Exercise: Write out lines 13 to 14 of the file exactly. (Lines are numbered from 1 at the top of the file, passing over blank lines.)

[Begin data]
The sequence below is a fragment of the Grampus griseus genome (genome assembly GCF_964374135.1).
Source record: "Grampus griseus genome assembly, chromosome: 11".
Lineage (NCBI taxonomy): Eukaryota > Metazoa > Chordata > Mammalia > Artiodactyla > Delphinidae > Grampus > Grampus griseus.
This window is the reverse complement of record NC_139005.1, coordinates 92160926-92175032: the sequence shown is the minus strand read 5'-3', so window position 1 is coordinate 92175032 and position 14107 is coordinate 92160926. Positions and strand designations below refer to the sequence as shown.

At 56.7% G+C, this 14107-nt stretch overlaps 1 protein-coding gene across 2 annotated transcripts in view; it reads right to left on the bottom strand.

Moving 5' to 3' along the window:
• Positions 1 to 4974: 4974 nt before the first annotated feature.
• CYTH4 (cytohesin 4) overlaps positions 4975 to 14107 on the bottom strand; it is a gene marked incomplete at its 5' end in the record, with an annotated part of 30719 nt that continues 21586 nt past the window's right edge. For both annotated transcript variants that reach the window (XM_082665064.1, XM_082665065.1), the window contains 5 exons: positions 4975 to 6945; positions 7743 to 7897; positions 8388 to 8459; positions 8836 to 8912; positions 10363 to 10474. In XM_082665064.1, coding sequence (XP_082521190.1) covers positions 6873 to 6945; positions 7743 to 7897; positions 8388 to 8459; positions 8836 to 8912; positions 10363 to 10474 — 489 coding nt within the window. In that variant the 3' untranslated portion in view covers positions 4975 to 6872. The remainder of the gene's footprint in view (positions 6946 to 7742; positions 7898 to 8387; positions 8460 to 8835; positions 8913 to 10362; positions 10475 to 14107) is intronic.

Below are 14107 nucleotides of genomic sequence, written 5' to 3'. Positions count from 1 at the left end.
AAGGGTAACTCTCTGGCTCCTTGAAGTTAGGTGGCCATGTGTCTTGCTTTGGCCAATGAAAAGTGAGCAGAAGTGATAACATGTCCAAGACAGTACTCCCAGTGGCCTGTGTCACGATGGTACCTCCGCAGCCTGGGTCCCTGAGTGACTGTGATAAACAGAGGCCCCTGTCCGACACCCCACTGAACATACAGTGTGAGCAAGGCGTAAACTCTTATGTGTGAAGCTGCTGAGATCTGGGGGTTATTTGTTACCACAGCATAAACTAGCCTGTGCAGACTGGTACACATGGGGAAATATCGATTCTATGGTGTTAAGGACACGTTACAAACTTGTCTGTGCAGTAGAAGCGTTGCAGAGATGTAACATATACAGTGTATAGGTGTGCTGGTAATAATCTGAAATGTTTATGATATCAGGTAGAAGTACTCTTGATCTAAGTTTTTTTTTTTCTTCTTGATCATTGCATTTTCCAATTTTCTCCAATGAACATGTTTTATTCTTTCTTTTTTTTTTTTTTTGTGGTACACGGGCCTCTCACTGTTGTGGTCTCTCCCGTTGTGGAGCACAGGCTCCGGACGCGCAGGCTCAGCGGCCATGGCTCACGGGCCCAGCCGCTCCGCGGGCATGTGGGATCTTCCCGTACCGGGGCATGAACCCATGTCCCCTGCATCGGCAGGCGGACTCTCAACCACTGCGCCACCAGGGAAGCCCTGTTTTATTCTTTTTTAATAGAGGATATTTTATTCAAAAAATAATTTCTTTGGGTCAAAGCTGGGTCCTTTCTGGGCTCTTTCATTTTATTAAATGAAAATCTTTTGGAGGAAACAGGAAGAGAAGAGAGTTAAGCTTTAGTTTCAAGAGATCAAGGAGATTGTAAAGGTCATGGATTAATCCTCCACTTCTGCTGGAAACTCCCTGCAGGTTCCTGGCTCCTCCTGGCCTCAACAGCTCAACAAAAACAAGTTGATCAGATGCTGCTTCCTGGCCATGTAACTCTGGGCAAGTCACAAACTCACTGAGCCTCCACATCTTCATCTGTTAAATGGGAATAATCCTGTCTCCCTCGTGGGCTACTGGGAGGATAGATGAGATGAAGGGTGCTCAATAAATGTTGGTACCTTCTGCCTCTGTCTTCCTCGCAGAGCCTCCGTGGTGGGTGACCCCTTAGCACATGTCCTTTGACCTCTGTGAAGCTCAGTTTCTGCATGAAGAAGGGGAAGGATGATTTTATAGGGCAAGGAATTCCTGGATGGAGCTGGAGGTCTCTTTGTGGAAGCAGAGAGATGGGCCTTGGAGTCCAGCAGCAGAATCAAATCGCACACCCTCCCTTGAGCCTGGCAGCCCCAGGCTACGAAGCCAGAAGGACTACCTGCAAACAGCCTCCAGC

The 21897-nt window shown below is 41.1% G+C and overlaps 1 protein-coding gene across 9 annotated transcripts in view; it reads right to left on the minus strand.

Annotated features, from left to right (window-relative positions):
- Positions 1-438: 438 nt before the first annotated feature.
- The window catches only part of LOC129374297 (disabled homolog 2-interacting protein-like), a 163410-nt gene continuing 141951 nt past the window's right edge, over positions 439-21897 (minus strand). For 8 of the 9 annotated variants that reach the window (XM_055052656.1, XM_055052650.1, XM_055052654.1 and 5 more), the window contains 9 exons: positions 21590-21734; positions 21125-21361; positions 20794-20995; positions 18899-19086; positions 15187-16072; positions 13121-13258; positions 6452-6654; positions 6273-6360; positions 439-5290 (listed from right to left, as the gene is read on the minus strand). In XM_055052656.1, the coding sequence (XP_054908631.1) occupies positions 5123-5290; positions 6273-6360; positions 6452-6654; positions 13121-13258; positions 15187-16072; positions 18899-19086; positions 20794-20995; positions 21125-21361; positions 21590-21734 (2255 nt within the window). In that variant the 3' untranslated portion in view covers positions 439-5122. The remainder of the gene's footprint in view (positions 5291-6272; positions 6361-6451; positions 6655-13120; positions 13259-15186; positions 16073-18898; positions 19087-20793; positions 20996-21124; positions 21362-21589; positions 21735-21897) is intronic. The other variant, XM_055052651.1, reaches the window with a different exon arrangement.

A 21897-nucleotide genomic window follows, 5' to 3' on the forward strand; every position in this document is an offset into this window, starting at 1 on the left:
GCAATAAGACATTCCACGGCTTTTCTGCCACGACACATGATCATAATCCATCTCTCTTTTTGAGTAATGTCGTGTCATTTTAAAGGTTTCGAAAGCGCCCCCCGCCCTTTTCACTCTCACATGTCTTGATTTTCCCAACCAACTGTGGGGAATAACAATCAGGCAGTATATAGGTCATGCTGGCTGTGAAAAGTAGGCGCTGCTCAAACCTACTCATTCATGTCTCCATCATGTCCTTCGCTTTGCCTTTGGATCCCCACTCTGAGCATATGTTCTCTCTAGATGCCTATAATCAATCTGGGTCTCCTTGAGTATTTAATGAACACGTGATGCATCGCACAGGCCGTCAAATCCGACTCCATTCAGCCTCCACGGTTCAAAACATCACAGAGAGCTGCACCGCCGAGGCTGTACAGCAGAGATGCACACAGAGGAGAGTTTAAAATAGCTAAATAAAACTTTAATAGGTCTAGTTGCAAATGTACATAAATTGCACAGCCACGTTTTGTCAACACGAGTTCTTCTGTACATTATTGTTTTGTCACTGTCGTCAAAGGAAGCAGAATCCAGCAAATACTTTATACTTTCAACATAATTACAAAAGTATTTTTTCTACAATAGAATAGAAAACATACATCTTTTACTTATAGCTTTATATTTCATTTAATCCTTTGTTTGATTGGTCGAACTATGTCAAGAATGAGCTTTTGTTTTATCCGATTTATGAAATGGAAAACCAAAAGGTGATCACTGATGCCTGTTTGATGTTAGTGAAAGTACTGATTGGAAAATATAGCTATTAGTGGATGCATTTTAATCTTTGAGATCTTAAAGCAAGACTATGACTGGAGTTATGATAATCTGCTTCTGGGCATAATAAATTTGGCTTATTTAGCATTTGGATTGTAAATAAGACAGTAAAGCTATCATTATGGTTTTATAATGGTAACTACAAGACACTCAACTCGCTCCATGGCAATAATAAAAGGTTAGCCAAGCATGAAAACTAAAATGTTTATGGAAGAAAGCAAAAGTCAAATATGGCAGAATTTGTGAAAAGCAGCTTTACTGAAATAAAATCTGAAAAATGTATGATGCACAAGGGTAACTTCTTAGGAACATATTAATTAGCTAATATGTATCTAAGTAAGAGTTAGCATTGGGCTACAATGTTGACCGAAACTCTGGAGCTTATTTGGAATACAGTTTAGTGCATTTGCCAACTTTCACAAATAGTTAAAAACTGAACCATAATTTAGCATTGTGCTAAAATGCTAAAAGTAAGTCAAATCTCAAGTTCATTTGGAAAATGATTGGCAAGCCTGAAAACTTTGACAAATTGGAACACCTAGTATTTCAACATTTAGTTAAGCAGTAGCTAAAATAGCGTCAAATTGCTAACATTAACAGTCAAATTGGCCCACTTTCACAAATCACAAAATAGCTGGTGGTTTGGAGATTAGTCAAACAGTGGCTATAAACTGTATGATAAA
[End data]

- Positions 1-438: 438 nt before the first annotated feature.
- The window catches only part of LOC129374297 (disabled homolog 2-interacting protein-like), a 163410-nt gene continuing 141951 nt past the window's right edge, over positions 439-21897 (minus strand). For 8 of the 9 annotated variants that reach the window (XM_055052656.1, XM_055052650.1, XM_055052654.1 and 5 more), the window contains 9 exons: positions 21590-21734; positions 21125-21361; positions 20794-20995; positions 18899-19086; positions 15187-16072; positions 13121-13258; positions 6452-6654; positions 6273-6360; positions 439-5290 (listed from right to left, as the gene is read on the minus strand). In XM_055052656.1, the coding sequence (XP_054908631.1) occupies positions 5123-5290; positions 6273-6360; positions 6452-6654; positions 13121-13258; positions 15187-16072; positions 18899-19086; positions 20794-20995; positions 21125-21361; positions 21590-21734 (2255 nt within the window). In that variant the 3' untranslated portion in view covers positions 439-5122. The remainder of the gene's footprint in view (positions 5291-6272; positions 6361-6451; positions 6655-13120; positions 13259-15186; positions 16073-18898; positions 19087-20793; positions 20996-21124; positions 21362-21589; positions 21735-21897) is intronic. The other variant, XM_055052651.1, reaches the window with a different exon arrangement.